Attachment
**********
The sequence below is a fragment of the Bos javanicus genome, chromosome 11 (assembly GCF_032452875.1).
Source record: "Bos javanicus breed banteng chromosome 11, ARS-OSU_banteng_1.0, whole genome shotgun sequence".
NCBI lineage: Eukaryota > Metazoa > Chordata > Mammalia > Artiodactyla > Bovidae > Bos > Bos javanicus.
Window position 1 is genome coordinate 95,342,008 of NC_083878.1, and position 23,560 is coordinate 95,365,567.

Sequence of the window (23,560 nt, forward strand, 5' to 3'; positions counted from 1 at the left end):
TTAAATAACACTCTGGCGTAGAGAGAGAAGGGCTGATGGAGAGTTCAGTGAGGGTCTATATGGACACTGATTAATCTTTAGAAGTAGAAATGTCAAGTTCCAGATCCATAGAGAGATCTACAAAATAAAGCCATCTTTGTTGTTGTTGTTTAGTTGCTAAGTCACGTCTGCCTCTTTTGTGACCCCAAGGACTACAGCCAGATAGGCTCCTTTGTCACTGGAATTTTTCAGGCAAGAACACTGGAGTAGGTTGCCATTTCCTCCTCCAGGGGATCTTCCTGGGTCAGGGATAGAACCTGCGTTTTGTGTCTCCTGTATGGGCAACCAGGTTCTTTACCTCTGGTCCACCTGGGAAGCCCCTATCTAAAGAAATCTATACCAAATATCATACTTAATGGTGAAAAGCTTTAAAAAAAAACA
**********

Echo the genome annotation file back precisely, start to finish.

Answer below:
The sequence below is a fragment of the Bos javanicus genome, chromosome 11 (assembly GCF_032452875.1).
Source record: "Bos javanicus breed banteng chromosome 11, ARS-OSU_banteng_1.0, whole genome shotgun sequence".
NCBI lineage: Eukaryota > Metazoa > Chordata > Mammalia > Artiodactyla > Bovidae > Bos > Bos javanicus.
Window position 1 is genome coordinate 95,342,008 of NC_083878.1, and position 23,560 is coordinate 95,365,567.

Sequence of the window (23,560 nt, forward strand, 5' to 3'; positions counted from 1 at the left end):
TTAAATAACACTCTGGCGTAGAGAGAGAAGGGCTGATGGAGAGTTCAGTGAGGGTCTATATGGACACTGATTAATCTTTAGAAGTAGAAATGTCAAGTTCCAGATCCATAGAGAGATCTACAAAATAAAGCCATCTTTGTTGTTGTTGTTTAGTTGCTAAGTCACGTCTGCCTCTTTTGTGACCCCAAGGACTACAGCCAGATAGGCTCCTTTGTCACTGGAATTTTTCAGGCAAGAACACTGGAGTAGGTTGCCATTTCCTCCTCCAGGGGATCTTCCTGGGTCAGGGATAGAACCTGCGTTTTGTGTCTCCTGTATGGGCAACCAGGTTCTTTACCTCTGGTCCACCTGGGAAGCCCCTATCTAAAGAAATCTATACCAAATATCATACTTAATGGTGAAAAGCTTTAAAAAAAAACA